South Dakota high school cross-country runner protests athlete dress code

A high school student in South Dakota high is making a case against his school’s dress code policies for student athletes, arguing that they should not be forced to wear shirts.

On the evening of Oct. 8, Will Howes of Lincoln High School went before the Sioux Falls School District school board to protest what he claims is an unfair rule, mandating that students wear a shirt during athletic practices, the Argus Leader reports.

On the evening of Oct. 8, Will Howes of Lincoln High School went before the Sioux Falls School District school board to protest what he claims is a recently enforced and unfair rule.

On the evening of Oct. 8, Will Howes of Lincoln High School went before the Sioux Falls School District school board to protest what he claims is a recently enforced and unfair rule. (Google Maps)

Howes, who has run cross-country at Lincoln High for the past three years, said that students have the right to "take ownership over their own bodies."

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"It claims there is a definite relationship between how a student dresses and their academic ability, which is often used as a justification for discriminatory dress code," Howes said at the meeting. "By setting this as a reason why athletes must wear shirts during practice, it implies something that is just not true."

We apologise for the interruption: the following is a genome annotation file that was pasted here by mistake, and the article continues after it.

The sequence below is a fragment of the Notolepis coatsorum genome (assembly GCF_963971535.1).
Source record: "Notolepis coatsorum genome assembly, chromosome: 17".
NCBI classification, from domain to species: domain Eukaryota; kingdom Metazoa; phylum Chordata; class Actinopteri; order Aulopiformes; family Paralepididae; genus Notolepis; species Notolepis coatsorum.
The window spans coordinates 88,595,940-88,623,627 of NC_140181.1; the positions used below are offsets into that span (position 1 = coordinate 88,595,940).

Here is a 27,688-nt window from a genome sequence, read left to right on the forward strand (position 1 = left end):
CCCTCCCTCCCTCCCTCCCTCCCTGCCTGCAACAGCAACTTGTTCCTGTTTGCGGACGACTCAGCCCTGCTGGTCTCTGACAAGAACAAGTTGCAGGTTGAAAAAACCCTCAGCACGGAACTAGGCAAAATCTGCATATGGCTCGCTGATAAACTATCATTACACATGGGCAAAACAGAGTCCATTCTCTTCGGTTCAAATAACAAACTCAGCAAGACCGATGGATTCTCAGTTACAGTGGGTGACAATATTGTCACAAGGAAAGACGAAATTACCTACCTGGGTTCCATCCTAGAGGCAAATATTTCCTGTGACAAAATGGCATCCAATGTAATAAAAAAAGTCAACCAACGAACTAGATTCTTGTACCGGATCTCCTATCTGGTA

According to the Leader, the dress code policy for sports practices detail that both male and female students must wear shirts.

"Because there is a definite relationship between appropriate dress, good work habits, and proper school behavior, SFSD Athletics has developed this practice," the rule states, as per the Leader. "The overall goal of the dress code is to not disrupt the educational environment."

Meanwhile, Sioux Falls School District spokeswoman Carly Uthe told the outlet that there is nothing new about the enforcement of the rule at the district’s three high schools, and that the policy has always been in place.

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As the politics of policing bodies through dress code rules and regulations has become a sensitive topic for many in the #MeToo era, news of Howes’ crusade was met with mixed reactions on social media.

“Its school dress code. Dont want to abide by it go to a different school or be home schooled,” one Facebook critic clapped of his efforts.

“If everyone is supposed to wear a shirt how is that discriminating? There have been school dress codes for a long time,” another agreed.

“The no-shirt rule is enforced inconsistently (football and basketball have often been allowed to take shirts off). I think it's great that student leaders like this are standing up for their beliefs,” a supporter chimed in.

"Life's not fair," another commenter simply stated.